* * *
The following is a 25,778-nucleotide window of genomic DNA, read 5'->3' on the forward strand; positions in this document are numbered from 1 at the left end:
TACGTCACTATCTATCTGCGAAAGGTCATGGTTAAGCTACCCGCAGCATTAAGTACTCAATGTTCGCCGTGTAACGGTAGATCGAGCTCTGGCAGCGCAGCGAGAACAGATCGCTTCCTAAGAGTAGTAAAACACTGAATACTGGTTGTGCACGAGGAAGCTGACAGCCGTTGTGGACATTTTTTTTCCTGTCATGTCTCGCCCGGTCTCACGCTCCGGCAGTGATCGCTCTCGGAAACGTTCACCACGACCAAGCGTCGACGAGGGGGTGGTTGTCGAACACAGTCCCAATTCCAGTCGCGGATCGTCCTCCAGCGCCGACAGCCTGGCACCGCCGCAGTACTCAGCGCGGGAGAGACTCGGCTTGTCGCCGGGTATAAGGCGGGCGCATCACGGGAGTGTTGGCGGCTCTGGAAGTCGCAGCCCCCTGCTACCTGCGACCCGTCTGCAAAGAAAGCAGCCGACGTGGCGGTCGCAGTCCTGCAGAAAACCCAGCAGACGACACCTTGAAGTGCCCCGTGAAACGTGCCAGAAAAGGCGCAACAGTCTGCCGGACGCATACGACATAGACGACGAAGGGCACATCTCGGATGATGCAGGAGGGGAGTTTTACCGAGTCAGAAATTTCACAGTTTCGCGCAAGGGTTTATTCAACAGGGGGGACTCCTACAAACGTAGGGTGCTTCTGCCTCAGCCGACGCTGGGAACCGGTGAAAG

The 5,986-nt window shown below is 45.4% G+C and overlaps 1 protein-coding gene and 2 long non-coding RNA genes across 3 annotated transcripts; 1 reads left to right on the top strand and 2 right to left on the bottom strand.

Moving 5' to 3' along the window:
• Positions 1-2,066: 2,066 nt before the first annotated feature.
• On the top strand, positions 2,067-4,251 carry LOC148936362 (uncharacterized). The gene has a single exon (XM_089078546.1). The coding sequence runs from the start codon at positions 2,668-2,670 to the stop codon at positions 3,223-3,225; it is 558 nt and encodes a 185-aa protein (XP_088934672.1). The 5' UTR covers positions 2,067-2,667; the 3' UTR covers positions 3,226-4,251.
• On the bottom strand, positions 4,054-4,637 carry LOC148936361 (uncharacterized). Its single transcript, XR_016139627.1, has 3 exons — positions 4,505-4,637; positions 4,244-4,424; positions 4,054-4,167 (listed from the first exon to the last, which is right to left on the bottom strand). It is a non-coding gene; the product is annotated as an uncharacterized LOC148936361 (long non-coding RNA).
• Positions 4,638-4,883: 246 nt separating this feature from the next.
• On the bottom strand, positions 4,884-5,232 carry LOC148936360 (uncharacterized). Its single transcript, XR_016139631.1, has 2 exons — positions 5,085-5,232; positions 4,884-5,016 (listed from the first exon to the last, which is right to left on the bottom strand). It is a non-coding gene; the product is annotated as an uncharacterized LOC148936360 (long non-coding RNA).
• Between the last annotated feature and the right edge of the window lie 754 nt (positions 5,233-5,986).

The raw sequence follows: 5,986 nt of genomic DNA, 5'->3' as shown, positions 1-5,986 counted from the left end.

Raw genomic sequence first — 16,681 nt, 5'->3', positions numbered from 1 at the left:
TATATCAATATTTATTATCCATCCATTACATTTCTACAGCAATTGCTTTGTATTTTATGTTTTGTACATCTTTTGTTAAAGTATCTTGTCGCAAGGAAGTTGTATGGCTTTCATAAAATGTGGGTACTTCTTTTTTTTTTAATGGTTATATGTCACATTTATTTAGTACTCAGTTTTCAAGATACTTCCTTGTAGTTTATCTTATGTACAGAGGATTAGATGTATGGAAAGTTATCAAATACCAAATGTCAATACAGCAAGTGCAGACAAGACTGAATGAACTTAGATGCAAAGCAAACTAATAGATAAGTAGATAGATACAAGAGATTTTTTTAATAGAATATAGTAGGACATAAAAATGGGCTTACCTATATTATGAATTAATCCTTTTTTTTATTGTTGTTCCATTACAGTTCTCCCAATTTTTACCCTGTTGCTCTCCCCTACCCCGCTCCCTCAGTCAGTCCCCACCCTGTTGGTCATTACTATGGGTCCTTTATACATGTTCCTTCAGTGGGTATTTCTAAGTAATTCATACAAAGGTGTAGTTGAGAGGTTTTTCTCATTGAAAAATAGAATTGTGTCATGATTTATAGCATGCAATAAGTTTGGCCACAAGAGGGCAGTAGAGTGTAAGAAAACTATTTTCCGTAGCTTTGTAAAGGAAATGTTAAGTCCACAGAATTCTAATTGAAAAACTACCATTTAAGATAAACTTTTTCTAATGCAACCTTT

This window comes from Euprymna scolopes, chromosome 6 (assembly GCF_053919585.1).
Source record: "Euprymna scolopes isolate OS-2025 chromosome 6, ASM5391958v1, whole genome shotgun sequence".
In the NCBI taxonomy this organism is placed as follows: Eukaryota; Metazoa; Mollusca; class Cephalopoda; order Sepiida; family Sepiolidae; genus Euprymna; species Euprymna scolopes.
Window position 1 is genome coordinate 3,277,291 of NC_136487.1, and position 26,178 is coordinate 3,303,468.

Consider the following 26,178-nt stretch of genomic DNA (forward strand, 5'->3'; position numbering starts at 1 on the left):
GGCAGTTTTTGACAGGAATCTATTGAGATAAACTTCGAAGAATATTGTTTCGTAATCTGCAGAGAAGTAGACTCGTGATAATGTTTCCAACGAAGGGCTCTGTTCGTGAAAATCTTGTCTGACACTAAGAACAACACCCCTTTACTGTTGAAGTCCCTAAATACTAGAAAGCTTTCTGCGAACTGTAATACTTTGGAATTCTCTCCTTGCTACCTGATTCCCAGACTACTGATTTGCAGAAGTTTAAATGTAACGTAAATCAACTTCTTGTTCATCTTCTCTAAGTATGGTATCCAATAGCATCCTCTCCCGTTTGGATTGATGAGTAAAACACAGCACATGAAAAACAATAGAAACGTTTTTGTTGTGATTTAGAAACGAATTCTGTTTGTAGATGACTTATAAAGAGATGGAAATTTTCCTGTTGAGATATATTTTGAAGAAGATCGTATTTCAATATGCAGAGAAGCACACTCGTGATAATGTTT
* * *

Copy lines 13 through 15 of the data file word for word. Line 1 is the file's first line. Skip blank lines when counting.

TATATCAATATTTATTATCCATCCATTACATTTCTACAGCAATTGCTTTGTATTTTATGTTTTGTACATCTTTTGTTAAAGTATCTTGTCGCAAGGAAGTTGTATGGCTTTCATAAAATGTGGGTACTTCTTTTTTTTTTAATGGTTATATGTCACATTTATTTAGTACTCAGTTTTCAAGATACTTCCTTGTAGTTTATCTTATGTACAGAGGATTAGATGTATGGAAAGTTATCAAATACCAAATGTCAATACAGCAAGTGCAGACAAGACTGAATGAACTTAGATGCAAAGCAAACTAATAGATAAGTAGATAGATACAAGAGATTTTTTTAATAGAATATAGTAGGACATAAAAATGGGCTTACCTATATTATGAATTAATCCTTTTTTTTATTGTTGTTCCATTACAGTTCTCCCAATTTTTACCCTGTTGCTCTCCCCTACCCCGCTCCCTCAGTCAGTCCCCACCCTGTTGGTCATTACTATGGGTCCTTTATACATGTTCCTTCAGTGGGTATTTCTAAGTAATTCATACAAAGGTGTAGTTGAGAGGTTTTTCTCATTGAAAAATAGAATTGTGTCATGATTTATAGCATGCAATAAGTTTGGCCACAAGAGGGCAGTAGAGTGTAAGAAAACTATTTTCCGTAGCTTTGTAAAGGAAATGTTAAGTCCACAGAATTCTAATTGAAAAACTACCATTTAAGATAAACTTTTTCTAATGCAACCTTT

This window comes from Euprymna scolopes, chromosome 6 (assembly GCF_053919585.1).
Source record: "Euprymna scolopes isolate OS-2025 chromosome 6, ASM5391958v1, whole genome shotgun sequence".